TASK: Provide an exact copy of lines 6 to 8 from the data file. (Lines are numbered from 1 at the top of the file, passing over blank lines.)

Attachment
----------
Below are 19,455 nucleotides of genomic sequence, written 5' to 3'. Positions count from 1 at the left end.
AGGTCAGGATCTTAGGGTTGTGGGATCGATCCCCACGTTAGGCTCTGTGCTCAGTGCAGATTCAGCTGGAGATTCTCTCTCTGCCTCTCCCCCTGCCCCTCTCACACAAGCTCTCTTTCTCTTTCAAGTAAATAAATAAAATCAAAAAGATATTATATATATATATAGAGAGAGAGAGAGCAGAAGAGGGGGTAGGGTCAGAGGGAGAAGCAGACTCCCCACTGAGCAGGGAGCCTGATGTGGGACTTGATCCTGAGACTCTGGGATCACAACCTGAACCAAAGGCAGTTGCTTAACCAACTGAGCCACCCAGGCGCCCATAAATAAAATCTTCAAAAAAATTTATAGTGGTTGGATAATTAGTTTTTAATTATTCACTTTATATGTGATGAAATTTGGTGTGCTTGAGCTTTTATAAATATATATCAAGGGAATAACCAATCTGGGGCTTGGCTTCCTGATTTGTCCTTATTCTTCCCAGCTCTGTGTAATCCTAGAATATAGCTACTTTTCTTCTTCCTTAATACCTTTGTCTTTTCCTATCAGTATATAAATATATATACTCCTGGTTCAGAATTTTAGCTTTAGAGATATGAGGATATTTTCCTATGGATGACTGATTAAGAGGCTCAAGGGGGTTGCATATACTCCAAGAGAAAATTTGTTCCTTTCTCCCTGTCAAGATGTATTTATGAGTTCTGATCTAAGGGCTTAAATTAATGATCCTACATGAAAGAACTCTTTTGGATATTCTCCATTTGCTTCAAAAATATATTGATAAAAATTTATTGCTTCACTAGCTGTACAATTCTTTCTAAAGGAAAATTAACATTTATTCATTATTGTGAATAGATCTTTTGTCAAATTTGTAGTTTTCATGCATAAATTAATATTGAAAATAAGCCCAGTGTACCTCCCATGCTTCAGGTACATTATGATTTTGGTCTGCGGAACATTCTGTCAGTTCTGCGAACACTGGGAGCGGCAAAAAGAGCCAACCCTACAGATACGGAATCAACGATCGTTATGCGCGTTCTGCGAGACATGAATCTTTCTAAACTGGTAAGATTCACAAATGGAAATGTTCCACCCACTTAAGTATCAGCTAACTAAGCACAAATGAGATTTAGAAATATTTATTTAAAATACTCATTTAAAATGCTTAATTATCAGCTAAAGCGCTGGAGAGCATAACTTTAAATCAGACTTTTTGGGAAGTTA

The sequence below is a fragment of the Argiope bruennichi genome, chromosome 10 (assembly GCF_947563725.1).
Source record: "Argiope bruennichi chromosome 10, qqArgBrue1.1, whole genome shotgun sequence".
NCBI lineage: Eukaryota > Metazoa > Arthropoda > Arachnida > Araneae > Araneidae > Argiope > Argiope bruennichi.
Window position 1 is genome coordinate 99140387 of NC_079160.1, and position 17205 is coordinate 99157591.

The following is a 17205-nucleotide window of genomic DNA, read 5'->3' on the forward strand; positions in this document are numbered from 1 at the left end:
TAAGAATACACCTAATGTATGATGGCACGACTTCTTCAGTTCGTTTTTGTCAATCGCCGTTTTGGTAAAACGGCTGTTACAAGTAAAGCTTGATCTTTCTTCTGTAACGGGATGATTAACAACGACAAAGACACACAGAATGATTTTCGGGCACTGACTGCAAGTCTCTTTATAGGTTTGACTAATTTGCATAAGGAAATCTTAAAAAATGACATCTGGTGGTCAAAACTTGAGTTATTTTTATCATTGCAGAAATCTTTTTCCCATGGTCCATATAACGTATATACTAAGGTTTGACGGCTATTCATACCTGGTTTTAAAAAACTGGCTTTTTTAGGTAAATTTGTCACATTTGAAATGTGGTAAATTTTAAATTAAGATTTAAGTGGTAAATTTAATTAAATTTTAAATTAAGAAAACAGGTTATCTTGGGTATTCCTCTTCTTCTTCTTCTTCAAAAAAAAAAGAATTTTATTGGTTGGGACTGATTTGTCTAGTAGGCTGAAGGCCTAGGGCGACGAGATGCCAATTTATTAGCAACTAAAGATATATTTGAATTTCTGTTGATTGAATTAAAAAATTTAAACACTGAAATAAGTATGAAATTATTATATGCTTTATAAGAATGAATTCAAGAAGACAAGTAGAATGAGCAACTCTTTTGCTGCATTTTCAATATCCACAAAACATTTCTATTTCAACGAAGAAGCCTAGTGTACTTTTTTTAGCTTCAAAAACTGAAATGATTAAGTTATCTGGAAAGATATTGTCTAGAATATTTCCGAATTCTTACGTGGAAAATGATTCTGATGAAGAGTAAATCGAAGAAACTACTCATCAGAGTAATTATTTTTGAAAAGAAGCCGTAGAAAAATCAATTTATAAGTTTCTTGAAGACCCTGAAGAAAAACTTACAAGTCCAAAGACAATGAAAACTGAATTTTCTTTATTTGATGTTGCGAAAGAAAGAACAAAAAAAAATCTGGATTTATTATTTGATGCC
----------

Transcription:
Window position 1 is genome coordinate 99140387 of NC_079160.1, and position 17205 is coordinate 99157591.

The following is a 17205-nucleotide window of genomic DNA, read 5'->3' on the forward strand; positions in this document are numbered from 1 at the left end:
TAAGAATACACCTAATGTATGATGGCACGACTTCTTCAGTTCGTTTTTGTCAATCGCCGTTTTGGTAAAACGGCTGTTACAAGTAAAGCTTGATCTTTCTTCTGTAACGGGATGATTAACAACGACAAAGACACACAGAATGATTTTCGGGCACTGACTGCAAGTCTCTTTATAGGTTTGACTAATTTGCATAAGGAAATCTTAAAAAATGACATCTGGTGGTCAAAACTTGAGTTATTTTTATCATTGCAGAAATCTTTTTCCCATGGTCCATATAACGTATATACTAAGGTTTGACGGCTATTCATACCTGGTTTTAAAAAACTGGCTTTTTTAGGTAAATTTGTCACATTTGAAATGTGGTAAATTTTAAATTAAGATTTAAGTGGTAAATTTAATTAAATTTTAAATTAAGAAAACAGGTTATCTTGGGTATTCCTCTTCTTCTTCTTCTTCAAAAAAAAAAGAATTTTATTGGTTGGGACTGATTTGTCTAGTAGGCTGAAGGCCTAGGGCGACGAGATGCCAATTTATTAGCAACTAAAGATATATTTGAATTTCTGTTGATTGAATTAAAAAATTTAAACACTGAAATAAGTATGAAATTATTATATGCTTTATAAGAATGAATTCAAGAAGACAAGTAGAATGAGCAACTCTTTTGCTGCATTTTCAATATCCACAAAACATTTCTATTTCAACGAAGAAGCCTAGTGTACTTTTTTTAGCTTCAAAAACTGAAATGATTAAGTTATCTGGAAAGATATTGTCTAGAATATTTCCGAATTCTTACGTGGAAAATGATTCTGATGAAGAGTAAATCGAAGAAACTACTCATCAGAGTAATTATTTTTGAAAAGAAGCCGTAGAAAAATCAATTTATAAGTTTCTTGAAGACCCTGAAGAAAAACTTACAAGTCCAAAGACAATGAAAACTGAATTTTCTTTATTTGATGTTGCGAAAGAAAGAACAAAAAAAAATCTGGATTTATTATTTGATGCC